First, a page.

The House passed its version of the FY21 Operating Budget, the result of a fast-paced and negotiated process.  AML appreciates the inclusion of many items that are important to local governments, including:

  • Increased funding for the Alaska Marine Highway System
  • Increased funding for the Village Public Safety Officer program
  • Support for Code Blue and Public Broadcasting

However, we’re concerned about an approach to the FY21 budget that failed to address a $10 million reduction to Community Assistance, and the continuation of the 50% reduction to school bond debt reimbursement. Accepting these as “status quo” reflects a philosophy that accepts as permissible balancing the State’s budget by passing costs to local governments, and ultimately local taxpayers. Given the lack of amendments both within House Finance and on the House floor, local governments in Alaska are faced with the silent acquiescence of the House to reductions to the State budget that negatively impact local governments.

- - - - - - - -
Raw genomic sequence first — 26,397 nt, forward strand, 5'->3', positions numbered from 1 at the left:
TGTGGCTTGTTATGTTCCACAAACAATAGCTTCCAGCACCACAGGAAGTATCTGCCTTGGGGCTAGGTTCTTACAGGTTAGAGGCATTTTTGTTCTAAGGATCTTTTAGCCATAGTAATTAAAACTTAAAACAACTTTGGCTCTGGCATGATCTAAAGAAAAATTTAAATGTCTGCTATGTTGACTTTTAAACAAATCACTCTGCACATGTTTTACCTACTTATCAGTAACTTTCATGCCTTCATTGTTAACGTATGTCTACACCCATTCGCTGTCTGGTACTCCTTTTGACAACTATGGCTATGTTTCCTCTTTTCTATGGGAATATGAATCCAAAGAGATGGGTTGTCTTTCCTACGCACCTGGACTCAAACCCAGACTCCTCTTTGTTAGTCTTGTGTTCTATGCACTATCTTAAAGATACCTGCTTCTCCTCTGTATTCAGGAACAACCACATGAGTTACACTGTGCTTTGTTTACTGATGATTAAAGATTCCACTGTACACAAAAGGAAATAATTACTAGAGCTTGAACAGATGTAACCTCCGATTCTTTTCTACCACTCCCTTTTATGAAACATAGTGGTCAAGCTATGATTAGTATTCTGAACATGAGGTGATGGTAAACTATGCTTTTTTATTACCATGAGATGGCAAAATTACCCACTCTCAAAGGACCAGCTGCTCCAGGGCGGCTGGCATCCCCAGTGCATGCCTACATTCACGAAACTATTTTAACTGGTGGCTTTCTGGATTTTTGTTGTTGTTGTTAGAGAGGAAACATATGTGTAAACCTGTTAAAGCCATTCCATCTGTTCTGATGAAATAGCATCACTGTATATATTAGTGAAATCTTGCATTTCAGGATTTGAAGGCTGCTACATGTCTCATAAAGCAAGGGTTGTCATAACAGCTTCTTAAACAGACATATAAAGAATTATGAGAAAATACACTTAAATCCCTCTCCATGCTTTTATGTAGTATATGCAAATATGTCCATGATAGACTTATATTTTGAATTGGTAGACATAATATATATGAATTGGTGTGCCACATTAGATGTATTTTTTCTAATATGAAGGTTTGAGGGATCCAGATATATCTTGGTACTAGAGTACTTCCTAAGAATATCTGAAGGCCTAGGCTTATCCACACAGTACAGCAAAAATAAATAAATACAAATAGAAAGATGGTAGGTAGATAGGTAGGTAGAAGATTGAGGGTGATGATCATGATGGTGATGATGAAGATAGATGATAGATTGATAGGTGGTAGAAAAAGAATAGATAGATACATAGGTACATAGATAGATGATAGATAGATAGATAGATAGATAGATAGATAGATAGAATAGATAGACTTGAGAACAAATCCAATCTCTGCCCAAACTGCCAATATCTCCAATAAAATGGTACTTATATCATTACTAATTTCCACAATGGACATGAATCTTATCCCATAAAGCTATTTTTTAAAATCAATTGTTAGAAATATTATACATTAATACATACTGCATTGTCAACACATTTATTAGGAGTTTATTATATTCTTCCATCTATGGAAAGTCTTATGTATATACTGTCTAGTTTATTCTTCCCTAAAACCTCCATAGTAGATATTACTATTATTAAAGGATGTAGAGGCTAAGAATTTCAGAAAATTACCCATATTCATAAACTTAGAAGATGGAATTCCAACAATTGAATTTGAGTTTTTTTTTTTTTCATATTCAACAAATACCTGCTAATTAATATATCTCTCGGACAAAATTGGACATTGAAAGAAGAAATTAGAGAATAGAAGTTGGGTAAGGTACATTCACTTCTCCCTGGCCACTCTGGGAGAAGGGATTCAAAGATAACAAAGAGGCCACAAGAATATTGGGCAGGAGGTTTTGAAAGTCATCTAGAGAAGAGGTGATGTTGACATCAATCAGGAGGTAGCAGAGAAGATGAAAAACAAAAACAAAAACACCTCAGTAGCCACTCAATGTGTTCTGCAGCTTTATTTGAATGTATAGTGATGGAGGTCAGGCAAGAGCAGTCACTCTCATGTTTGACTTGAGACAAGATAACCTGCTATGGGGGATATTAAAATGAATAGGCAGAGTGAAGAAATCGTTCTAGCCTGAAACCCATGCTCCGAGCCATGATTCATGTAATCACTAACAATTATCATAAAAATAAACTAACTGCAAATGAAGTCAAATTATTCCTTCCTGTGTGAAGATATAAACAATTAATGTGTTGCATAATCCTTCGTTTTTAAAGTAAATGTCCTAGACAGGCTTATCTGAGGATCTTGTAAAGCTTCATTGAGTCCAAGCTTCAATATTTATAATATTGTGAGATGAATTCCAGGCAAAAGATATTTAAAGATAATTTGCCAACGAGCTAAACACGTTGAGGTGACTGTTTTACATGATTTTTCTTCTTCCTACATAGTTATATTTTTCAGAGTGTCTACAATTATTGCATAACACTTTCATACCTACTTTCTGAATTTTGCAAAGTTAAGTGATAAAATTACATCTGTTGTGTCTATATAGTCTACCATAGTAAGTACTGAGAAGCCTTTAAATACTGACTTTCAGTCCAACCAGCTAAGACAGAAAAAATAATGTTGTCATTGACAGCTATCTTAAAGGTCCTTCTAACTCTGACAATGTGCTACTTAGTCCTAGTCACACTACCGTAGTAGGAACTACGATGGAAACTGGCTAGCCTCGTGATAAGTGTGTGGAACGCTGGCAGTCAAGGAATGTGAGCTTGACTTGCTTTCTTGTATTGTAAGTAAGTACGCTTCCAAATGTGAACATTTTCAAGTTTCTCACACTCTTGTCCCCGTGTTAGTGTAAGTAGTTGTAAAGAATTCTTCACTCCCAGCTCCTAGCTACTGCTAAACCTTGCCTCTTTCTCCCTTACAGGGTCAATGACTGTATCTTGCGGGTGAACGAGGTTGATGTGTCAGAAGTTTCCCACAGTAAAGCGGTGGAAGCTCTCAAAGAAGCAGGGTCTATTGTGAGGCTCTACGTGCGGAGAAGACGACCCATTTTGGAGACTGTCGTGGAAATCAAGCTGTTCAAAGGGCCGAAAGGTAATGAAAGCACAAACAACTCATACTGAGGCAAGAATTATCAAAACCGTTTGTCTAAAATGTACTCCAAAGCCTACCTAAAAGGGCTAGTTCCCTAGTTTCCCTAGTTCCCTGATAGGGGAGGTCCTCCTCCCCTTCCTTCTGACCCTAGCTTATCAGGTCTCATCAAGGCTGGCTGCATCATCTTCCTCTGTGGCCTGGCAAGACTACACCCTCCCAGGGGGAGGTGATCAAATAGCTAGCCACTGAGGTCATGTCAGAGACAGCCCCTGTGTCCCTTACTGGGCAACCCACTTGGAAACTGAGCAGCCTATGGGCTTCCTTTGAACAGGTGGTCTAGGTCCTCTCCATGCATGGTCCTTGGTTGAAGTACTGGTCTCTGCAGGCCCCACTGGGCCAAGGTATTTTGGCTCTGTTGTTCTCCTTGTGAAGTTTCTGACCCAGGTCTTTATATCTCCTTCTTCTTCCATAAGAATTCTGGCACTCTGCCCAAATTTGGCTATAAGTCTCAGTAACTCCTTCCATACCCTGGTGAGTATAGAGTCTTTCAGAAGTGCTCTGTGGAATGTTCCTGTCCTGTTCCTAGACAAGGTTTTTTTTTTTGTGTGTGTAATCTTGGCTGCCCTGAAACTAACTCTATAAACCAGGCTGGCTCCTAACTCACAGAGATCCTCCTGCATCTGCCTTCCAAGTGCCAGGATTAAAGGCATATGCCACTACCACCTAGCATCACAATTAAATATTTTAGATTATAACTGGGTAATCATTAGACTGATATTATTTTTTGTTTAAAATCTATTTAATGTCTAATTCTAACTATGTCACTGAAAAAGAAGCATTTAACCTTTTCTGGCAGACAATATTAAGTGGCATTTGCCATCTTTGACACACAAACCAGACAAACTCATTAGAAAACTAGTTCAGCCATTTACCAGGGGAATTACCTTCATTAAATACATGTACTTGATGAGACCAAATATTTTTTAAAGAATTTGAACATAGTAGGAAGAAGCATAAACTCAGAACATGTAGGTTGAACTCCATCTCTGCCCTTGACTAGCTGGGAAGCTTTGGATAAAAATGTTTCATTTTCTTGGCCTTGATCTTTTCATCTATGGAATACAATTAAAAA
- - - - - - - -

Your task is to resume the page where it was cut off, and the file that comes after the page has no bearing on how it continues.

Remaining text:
This flies in the face of a Constitutional obligation to “maximize local self-government.” In fact, cost-shifting reduces the ability of local governments to respond to other needs of residents. Taking on additional responsibilities for school bond debt means that deferred maintenance is put off. For some communities, reductions to Community Assistance mean that essential programs may be eliminated.

We’re a long way from a final budget, and we encourage the Senate to address these deficiencies. We hope the Senate will take the time to ask for municipal input, and impact, so that the final product is responsive to needs not just of the State but of its political subdivisions.